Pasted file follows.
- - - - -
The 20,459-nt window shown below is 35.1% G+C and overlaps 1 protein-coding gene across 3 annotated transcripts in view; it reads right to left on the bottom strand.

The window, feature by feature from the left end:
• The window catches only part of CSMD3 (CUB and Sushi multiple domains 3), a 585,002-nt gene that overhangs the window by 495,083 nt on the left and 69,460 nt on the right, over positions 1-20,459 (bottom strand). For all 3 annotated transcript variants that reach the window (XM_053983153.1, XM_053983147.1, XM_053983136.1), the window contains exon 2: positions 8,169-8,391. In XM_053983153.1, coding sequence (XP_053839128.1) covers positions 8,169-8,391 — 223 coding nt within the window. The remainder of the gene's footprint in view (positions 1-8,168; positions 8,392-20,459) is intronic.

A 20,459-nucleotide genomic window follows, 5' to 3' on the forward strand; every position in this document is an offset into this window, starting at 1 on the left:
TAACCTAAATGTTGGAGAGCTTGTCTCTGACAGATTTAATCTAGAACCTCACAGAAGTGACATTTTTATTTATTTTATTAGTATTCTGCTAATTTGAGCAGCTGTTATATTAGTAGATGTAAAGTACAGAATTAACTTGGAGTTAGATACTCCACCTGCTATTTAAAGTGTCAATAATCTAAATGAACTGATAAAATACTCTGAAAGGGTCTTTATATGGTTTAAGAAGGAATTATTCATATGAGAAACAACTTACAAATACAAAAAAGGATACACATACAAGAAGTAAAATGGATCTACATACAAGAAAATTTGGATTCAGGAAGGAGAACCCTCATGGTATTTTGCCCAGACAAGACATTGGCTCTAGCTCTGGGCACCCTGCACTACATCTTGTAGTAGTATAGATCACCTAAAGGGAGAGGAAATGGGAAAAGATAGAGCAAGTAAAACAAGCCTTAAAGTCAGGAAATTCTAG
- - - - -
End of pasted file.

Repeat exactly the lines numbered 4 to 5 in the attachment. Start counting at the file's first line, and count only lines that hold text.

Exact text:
A 20,459-nucleotide genomic window follows, 5' to 3' on the forward strand; every position in this document is an offset into this window, starting at 1 on the left:
TAACCTAAATGTTGGAGAGCTTGTCTCTGACAGATTTAATCTAGAACCTCACAGAAGTGACATTTTTATTTATTTTATTAGTATTCTGCTAATTTGAGCAGCTGTTATATTAGTAGATGTAAAGTACAGAATTAACTTGGAGTTAGATACTCCACCTGCTATTTAAAGTGTCAATAATCTAAATGAACTGATAAAATACTCTGAAAGGGTCTTTATATGGTTTAAGAAGGAATTATTCATATGAGAAACAACTTACAAATACAAAAAAGGATACACATACAAGAAGTAAAATGGATCTACATACAAGAAAATTTGGATTCAGGAAGGAGAACCCTCATGGTATTTTGCCCAGACAAGACATTGGCTCTAGCTCTGGGCACCCTGCACTACATCTTGTAGTAGTATAGATCACCTAAAGGGAGAGGAAATGGGAAAAGATAGAGCAAGTAAAACAAGCCTTAAAGTCAGGAAATTCTAG